DEApp can be used for the analysis of single-factor and multi-factor experiments, even though by default DEApp is used for DE analysis of RNA-Seq data, DEApp can also be used for the identification of differential binding analysis using ChIP-Seq data, and differentially expressed micro RNA analysis using miRNA-Seq data.

After the data is uploaded on the ‘Data Input’ section, the ‘Data Summarization’ panel allows users to set up the cutoff values to filter out genetic features with very low count, as genetic features must present at certain minimal level to provide enough statistical significance for the DE multiple comparison tests. Usually it is recommended to keep genetic features which are expressed in at least one sample out of each factorial group level [11] with a defined number of reads represented by counts per million (CPM) value. By default, the application removes low expression genetic features after alignment with CPM value ≤1 in less than 2 samples. A detailed explanation on how to choose the optimal cutoff values for this step is available in the ‘introduction’ page of the system. Based on the provided cutoff values, a summary of library sizes and normalization factors for each experimental sample, before and after removal of low expression genomic features is displayed on the web interface. The sample’s normalization and multidimensional scaling (MDS) plot are also presented on the web interface to illustrate samples distribution and relationship after filtering out the low expression genomic features. Once this step is completed, the user will be presented with three commonly used methods to perform DE identification.

For a single-factor experiment, the DE analysis can be conducted between any 2 factorial groups of that single-factor; for a multi-factor experiment, the DE analysis can be conducted between any 2 selected groups out of a combination of all group levels. After specifying the group levels, the user will then need to select the parameter cutoffs to determine statistical significance. This includes nominal p-value, false discovery rate (FDR) adjusted p-value, and fold change (FC). The cutoffs for these parameters can be modified interactively on the web interface for each DE analysis section. The system then will display the dispersion plot, overall DE analysis results, and statistically significant DE results together with a volcano plot interactively corresponding to the specified parameters and cutoff values. Additionally, DEApp also provides a ‘Methods Comparison’ section that enables the comparison and cross-validation of DE analysis results with the implemented analysis methods. A summarized Venn diagram and a table will be presented on the user interface to illustrate the overlapped DE genomic features out of any 2 or all 3 selected analysis methods.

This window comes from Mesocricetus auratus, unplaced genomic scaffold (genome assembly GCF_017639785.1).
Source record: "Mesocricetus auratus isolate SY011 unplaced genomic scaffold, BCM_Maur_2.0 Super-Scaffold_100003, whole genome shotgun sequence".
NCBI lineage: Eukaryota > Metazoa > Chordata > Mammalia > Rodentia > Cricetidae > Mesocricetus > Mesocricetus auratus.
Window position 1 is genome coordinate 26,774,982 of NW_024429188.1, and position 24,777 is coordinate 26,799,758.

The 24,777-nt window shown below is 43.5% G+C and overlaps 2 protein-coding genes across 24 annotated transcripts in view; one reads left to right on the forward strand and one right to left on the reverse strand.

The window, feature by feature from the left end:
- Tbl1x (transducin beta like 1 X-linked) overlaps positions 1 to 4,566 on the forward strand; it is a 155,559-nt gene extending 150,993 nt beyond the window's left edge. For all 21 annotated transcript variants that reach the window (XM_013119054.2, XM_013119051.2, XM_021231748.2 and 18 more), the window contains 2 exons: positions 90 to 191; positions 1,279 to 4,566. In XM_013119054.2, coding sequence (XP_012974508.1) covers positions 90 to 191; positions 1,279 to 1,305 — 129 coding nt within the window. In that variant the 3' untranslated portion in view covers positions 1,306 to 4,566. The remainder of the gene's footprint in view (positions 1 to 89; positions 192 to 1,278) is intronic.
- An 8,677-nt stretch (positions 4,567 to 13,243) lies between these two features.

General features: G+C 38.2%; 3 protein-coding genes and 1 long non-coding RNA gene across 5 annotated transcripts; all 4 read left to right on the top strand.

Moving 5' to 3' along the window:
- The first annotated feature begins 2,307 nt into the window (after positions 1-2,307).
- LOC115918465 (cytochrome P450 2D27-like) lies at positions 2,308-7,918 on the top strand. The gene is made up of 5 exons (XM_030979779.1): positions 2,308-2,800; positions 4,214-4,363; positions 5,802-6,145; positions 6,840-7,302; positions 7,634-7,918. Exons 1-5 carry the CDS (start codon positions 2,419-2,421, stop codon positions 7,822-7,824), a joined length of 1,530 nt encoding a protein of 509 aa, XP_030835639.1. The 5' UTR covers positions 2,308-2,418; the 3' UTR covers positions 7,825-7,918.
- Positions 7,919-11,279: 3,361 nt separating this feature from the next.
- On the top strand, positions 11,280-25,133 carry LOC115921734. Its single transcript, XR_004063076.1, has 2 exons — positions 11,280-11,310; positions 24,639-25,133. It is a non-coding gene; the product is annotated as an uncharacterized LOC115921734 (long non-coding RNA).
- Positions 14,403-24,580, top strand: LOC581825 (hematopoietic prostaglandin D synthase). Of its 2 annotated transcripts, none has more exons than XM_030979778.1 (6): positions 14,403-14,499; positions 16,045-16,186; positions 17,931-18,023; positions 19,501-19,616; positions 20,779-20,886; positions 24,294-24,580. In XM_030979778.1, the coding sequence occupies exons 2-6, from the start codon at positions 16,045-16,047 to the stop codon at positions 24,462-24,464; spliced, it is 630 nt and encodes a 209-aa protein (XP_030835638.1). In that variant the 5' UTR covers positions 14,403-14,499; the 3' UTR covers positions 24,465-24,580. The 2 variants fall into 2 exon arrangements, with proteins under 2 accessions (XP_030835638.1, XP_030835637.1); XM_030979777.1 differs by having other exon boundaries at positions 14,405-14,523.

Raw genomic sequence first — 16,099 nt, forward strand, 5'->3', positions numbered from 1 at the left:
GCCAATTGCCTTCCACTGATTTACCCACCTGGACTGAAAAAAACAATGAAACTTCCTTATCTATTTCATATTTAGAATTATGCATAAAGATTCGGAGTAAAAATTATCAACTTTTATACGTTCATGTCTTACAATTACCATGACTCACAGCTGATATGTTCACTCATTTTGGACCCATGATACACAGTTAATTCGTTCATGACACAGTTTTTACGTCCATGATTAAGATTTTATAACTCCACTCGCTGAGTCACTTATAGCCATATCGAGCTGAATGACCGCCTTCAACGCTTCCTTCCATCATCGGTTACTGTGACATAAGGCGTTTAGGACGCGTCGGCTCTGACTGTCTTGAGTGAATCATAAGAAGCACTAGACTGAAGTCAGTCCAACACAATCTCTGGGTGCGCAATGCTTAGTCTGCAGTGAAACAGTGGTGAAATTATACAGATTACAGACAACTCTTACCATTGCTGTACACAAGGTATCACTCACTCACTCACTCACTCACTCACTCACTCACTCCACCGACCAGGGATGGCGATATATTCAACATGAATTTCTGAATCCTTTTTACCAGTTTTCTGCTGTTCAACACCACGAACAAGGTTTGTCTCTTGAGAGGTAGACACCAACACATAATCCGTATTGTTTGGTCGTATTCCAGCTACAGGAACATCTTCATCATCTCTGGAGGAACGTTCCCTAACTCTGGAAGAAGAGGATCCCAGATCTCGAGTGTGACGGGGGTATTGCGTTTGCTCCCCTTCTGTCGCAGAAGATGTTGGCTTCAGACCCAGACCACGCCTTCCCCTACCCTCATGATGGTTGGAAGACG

DEApp represents an intuitive alternative to the use of command line commands and scripts, or a basic functionality open source alternative to commercial packages like Partek [12] and CLC Genomics workbench (CLC bio, Aaarhus, Denmark), that are able to offer extensive analytics and sophisticated visualizations for a premium.

The functionality of DEApp can be further expanded to cover complex experiment designs with nested interactions, additive blocking, etc. It will also be possible to expand the automation of further downstream analysis to cover functional annotation and enrichment analysis.


DEApp enables researchers without sufficient programming experience to perform, evaluate, cross validate, and interactively visualize DE analysis of count-based NGS data easily. This application could potentially expedite the adoption of NGS application in the biomedical research labs.

Availability and requirements

Project name: DEAppProject home page: and Project source code: system: Platform independentProgramming language: R (>=3.2) shinyOther requirement: Requested R packages including shiny, edgeR, limma, DESeq2 etc.License: GPLv2Any restrictions to use by non-academics: None



Differential expression, Analysis Application


Next generation sequencing


Differential expression


Counts per million


False discovery rate


Fold change



The authors thank Wenjun Kang for helpful feedbacks and suggestions, and RStudio ( for selecting this application on their showcase gallery.


This work has been supported by the Biological Sciences Division at the University of Chicago with additional funding provided by the Institute for Translational Medicine, CTSA grant number UL1TR000430 from the National Institutes of Health.

Availability of data and materials

Datasets used to test DEApp are accessible directly from the DEApp interactive web interface.

Authors’ contributions

The source code of the web interface application was developed by YL and tested by AJ. YL drafted the initial manuscript; JA revised and edited the final manuscript. Both authors have read and approved the final manuscript.

Competing interests

The authors declare no competing interests.

Consent for publication

Not applicable.

Ethics approval and consent to participate

Not applicable.

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Authors’ Affiliations

Center for Research Informatics, University of Chicago, Knapp Center for Biomedical Discovery


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© The Author(s) 2017